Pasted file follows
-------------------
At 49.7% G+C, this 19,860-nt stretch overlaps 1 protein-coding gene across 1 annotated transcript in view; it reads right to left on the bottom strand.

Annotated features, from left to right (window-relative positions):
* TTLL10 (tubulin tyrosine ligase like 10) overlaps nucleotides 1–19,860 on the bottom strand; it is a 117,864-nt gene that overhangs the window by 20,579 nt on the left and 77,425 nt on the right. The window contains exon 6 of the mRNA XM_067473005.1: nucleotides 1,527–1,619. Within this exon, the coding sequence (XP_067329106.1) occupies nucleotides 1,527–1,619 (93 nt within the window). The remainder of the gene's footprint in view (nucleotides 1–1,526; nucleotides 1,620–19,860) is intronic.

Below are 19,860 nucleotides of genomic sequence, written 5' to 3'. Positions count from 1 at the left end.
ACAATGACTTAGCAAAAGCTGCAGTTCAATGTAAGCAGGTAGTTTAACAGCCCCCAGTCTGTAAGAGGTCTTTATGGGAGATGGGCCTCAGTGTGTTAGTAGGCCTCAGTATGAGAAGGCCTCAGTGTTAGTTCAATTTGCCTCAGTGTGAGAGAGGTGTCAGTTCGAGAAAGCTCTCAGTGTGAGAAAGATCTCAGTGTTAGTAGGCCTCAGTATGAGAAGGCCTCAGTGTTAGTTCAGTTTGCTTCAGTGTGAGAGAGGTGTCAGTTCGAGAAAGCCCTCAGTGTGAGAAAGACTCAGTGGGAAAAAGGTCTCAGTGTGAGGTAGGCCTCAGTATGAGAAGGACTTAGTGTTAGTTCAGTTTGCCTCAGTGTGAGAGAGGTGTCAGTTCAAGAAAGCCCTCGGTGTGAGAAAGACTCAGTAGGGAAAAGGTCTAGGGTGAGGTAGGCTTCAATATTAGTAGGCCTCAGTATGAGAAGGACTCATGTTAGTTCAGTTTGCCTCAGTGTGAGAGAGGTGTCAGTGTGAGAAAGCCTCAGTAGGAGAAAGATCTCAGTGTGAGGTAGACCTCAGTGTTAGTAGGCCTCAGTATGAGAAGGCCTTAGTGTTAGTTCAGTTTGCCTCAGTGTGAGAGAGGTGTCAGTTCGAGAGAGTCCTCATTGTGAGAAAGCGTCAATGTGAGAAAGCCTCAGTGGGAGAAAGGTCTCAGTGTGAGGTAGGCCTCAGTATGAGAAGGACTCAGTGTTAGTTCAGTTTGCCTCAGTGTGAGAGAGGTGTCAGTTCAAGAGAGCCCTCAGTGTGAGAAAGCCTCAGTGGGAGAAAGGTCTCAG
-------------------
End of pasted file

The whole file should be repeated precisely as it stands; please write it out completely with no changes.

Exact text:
At 49.7% G+C, this 19,860-nt stretch overlaps 1 protein-coding gene across 1 annotated transcript in view; it reads right to left on the bottom strand.

Annotated features, from left to right (window-relative positions):
* TTLL10 (tubulin tyrosine ligase like 10) overlaps nucleotides 1–19,860 on the bottom strand; it is a 117,864-nt gene that overhangs the window by 20,579 nt on the left and 77,425 nt on the right. The window contains exon 6 of the mRNA XM_067473005.1: nucleotides 1,527–1,619. Within this exon, the coding sequence (XP_067329106.1) occupies nucleotides 1,527–1,619 (93 nt within the window). The remainder of the gene's footprint in view (nucleotides 1–1,526; nucleotides 1,620–19,860) is intronic.

Below are 19,860 nucleotides of genomic sequence, written 5' to 3'. Positions count from 1 at the left end.
ACAATGACTTAGCAAAAGCTGCAGTTCAATGTAAGCAGGTAGTTTAACAGCCCCCAGTCTGTAAGAGGTCTTTATGGGAGATGGGCCTCAGTGTGTTAGTAGGCCTCAGTATGAGAAGGCCTCAGTGTTAGTTCAATTTGCCTCAGTGTGAGAGAGGTGTCAGTTCGAGAAAGCTCTCAGTGTGAGAAAGATCTCAGTGTTAGTAGGCCTCAGTATGAGAAGGCCTCAGTGTTAGTTCAGTTTGCTTCAGTGTGAGAGAGGTGTCAGTTCGAGAAAGCCCTCAGTGTGAGAAAGACTCAGTGGGAAAAAGGTCTCAGTGTGAGGTAGGCCTCAGTATGAGAAGGACTTAGTGTTAGTTCAGTTTGCCTCAGTGTGAGAGAGGTGTCAGTTCAAGAAAGCCCTCGGTGTGAGAAAGACTCAGTAGGGAAAAGGTCTAGGGTGAGGTAGGCTTCAATATTAGTAGGCCTCAGTATGAGAAGGACTCATGTTAGTTCAGTTTGCCTCAGTGTGAGAGAGGTGTCAGTGTGAGAAAGCCTCAGTAGGAGAAAGATCTCAGTGTGAGGTAGACCTCAGTGTTAGTAGGCCTCAGTATGAGAAGGCCTTAGTGTTAGTTCAGTTTGCCTCAGTGTGAGAGAGGTGTCAGTTCGAGAGAGTCCTCATTGTGAGAAAGCGTCAATGTGAGAAAGCCTCAGTGGGAGAAAGGTCTCAGTGTGAGGTAGGCCTCAGTATGAGAAGGACTCAGTGTTAGTTCAGTTTGCCTCAGTGTGAGAGAGGTGTCAGTTCAAGAGAGCCCTCAGTGTGAGAAAGCCTCAGTGGGAGAAAGGTCTCAG